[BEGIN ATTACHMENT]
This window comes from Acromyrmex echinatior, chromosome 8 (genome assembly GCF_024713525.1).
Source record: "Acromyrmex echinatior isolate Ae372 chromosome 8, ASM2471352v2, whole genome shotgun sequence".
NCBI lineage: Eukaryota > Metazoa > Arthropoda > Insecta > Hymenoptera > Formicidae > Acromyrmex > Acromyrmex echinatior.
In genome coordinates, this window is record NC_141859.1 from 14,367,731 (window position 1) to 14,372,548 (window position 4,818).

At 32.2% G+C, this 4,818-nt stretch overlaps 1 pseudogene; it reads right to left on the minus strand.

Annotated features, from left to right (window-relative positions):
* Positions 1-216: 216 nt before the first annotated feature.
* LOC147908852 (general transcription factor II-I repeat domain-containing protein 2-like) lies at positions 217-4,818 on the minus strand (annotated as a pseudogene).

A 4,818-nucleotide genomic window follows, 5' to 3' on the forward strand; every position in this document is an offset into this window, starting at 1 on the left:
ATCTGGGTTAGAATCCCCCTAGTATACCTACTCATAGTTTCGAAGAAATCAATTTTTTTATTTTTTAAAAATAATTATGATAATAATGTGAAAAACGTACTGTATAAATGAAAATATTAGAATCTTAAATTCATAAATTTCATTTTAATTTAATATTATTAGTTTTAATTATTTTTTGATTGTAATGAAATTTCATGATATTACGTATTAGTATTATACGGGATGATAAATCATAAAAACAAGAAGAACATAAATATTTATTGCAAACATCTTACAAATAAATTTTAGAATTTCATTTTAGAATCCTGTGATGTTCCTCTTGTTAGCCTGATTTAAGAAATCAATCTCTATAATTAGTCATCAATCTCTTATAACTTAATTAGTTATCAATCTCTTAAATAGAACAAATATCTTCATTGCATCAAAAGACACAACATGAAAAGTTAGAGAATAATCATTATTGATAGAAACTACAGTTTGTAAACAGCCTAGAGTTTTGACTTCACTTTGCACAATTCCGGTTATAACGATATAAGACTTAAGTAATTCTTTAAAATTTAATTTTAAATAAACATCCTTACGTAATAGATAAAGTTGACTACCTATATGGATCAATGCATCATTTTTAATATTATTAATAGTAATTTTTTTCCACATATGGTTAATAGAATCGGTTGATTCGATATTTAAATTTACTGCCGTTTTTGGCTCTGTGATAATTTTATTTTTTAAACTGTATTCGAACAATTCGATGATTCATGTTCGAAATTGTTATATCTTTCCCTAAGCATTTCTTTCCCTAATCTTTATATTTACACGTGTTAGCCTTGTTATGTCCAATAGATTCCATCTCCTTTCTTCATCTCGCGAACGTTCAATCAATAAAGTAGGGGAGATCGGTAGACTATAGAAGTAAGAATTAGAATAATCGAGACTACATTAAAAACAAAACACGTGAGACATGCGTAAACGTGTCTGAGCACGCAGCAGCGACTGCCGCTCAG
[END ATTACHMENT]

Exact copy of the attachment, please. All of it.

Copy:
This window comes from Acromyrmex echinatior, chromosome 8 (genome assembly GCF_024713525.1).
Source record: "Acromyrmex echinatior isolate Ae372 chromosome 8, ASM2471352v2, whole genome shotgun sequence".
NCBI lineage: Eukaryota > Metazoa > Arthropoda > Insecta > Hymenoptera > Formicidae > Acromyrmex > Acromyrmex echinatior.
In genome coordinates, this window is record NC_141859.1 from 14,367,731 (window position 1) to 14,372,548 (window position 4,818).

At 32.2% G+C, this 4,818-nt stretch overlaps 1 pseudogene; it reads right to left on the minus strand.

Annotated features, from left to right (window-relative positions):
* Positions 1-216: 216 nt before the first annotated feature.
* LOC147908852 (general transcription factor II-I repeat domain-containing protein 2-like) lies at positions 217-4,818 on the minus strand (annotated as a pseudogene).

A 4,818-nucleotide genomic window follows, 5' to 3' on the forward strand; every position in this document is an offset into this window, starting at 1 on the left:
ATCTGGGTTAGAATCCCCCTAGTATACCTACTCATAGTTTCGAAGAAATCAATTTTTTTATTTTTTAAAAATAATTATGATAATAATGTGAAAAACGTACTGTATAAATGAAAATATTAGAATCTTAAATTCATAAATTTCATTTTAATTTAATATTATTAGTTTTAATTATTTTTTGATTGTAATGAAATTTCATGATATTACGTATTAGTATTATACGGGATGATAAATCATAAAAACAAGAAGAACATAAATATTTATTGCAAACATCTTACAAATAAATTTTAGAATTTCATTTTAGAATCCTGTGATGTTCCTCTTGTTAGCCTGATTTAAGAAATCAATCTCTATAATTAGTCATCAATCTCTTATAACTTAATTAGTTATCAATCTCTTAAATAGAACAAATATCTTCATTGCATCAAAAGACACAACATGAAAAGTTAGAGAATAATCATTATTGATAGAAACTACAGTTTGTAAACAGCCTAGAGTTTTGACTTCACTTTGCACAATTCCGGTTATAACGATATAAGACTTAAGTAATTCTTTAAAATTTAATTTTAAATAAACATCCTTACGTAATAGATAAAGTTGACTACCTATATGGATCAATGCATCATTTTTAATATTATTAATAGTAATTTTTTTCCACATATGGTTAATAGAATCGGTTGATTCGATATTTAAATTTACTGCCGTTTTTGGCTCTGTGATAATTTTATTTTTTAAACTGTATTCGAACAATTCGATGATTCATGTTCGAAATTGTTATATCTTTCCCTAAGCATTTCTTTCCCTAATCTTTATATTTACACGTGTTAGCCTTGTTATGTCCAATAGATTCCATCTCCTTTCTTCATCTCGCGAACGTTCAATCAATAAAGTAGGGGAGATCGGTAGACTATAGAAGTAAGAATTAGAATAATCGAGACTACATTAAAAACAAAACACGTGAGACATGCGTAAACGTGTCTGAGCACGCAGCAGCGACTGCCGCTCAG